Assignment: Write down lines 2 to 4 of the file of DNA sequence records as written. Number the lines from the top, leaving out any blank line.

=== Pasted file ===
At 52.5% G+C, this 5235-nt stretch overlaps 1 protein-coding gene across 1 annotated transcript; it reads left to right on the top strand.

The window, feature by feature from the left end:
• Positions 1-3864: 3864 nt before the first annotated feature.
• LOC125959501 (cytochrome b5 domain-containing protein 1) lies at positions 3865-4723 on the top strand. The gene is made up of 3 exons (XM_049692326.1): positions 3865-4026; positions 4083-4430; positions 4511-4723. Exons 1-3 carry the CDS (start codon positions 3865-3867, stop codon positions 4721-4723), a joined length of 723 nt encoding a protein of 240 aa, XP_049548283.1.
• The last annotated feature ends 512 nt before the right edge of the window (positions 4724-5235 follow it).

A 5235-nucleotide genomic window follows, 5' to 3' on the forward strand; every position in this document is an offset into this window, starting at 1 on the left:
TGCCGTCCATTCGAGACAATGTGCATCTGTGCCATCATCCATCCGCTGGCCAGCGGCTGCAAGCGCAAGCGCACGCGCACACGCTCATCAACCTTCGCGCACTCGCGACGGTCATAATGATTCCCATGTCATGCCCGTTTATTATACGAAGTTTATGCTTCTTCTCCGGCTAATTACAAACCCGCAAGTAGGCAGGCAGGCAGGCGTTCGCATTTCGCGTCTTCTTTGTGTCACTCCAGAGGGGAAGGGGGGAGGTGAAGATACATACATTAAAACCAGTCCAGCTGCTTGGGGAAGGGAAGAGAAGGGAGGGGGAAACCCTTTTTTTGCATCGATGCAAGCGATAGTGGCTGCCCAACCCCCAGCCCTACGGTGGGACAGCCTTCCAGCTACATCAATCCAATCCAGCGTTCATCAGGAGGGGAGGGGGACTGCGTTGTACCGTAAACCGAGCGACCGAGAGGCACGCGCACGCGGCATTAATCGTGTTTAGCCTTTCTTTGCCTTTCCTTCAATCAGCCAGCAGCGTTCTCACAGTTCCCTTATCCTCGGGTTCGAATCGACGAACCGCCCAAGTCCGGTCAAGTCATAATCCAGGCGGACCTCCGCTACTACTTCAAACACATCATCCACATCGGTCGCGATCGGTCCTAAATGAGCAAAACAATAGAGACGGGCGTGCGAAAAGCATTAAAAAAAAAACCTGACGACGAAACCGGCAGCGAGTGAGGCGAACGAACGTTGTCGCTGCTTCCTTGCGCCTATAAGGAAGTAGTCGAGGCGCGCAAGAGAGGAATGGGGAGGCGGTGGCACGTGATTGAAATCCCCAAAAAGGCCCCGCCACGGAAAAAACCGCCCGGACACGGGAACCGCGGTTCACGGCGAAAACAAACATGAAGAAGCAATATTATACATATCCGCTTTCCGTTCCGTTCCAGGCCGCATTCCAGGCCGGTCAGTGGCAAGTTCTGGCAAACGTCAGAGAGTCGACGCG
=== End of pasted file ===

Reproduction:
The window, feature by feature from the left end:
• Positions 1-3864: 3864 nt before the first annotated feature.
• LOC125959501 (cytochrome b5 domain-containing protein 1) lies at positions 3865-4723 on the top strand. The gene is made up of 3 exons (XM_049692326.1): positions 3865-4026; positions 4083-4430; positions 4511-4723. Exons 1-3 carry the CDS (start codon positions 3865-3867, stop codon positions 4721-4723), a joined length of 723 nt encoding a protein of 240 aa, XP_049548283.1.